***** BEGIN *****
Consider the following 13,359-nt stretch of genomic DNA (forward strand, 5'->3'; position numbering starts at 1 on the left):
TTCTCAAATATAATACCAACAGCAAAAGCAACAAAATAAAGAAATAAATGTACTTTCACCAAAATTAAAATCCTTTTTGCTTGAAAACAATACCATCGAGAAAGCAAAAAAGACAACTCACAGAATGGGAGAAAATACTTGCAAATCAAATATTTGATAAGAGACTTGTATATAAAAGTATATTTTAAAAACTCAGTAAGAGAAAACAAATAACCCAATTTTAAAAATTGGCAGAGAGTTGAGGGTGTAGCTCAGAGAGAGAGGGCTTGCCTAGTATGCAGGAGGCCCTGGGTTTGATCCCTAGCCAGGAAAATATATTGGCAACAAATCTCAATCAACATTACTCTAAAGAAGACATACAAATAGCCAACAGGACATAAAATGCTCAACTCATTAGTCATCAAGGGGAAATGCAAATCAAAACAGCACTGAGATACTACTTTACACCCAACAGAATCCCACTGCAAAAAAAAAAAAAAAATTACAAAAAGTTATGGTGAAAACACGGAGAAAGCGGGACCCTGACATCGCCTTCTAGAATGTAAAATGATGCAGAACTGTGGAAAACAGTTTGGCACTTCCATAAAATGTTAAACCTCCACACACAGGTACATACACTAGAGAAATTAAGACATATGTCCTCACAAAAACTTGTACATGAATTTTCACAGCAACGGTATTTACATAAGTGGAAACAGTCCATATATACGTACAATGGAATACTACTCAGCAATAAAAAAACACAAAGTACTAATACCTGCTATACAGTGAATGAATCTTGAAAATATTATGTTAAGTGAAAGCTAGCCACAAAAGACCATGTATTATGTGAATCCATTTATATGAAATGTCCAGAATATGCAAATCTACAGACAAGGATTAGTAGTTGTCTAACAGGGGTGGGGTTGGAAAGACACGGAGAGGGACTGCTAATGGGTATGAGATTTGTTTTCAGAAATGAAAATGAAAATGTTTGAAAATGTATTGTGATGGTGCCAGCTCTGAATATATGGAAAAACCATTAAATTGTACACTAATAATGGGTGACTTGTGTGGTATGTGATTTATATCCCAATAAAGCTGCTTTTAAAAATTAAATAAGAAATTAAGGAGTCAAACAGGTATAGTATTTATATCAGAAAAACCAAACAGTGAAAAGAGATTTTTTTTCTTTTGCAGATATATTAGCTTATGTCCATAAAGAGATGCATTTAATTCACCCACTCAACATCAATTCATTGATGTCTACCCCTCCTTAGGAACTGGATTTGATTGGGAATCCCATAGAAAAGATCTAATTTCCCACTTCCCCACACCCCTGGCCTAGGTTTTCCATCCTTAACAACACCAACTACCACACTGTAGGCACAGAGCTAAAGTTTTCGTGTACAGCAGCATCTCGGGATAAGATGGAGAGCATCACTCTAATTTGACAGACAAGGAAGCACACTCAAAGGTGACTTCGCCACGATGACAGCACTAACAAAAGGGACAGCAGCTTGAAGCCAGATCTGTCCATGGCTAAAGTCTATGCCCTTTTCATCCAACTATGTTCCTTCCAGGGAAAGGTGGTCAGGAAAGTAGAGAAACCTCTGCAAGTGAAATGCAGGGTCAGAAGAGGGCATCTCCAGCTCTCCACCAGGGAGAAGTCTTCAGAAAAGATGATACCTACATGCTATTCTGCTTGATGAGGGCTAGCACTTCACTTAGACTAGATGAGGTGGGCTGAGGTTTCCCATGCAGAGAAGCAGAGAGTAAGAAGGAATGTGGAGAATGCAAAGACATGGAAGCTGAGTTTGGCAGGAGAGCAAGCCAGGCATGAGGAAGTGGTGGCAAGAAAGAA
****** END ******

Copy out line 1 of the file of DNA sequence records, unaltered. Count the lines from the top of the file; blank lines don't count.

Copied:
Consider the following 13,359-nt stretch of genomic DNA (forward strand, 5'->3'; position numbering starts at 1 on the left):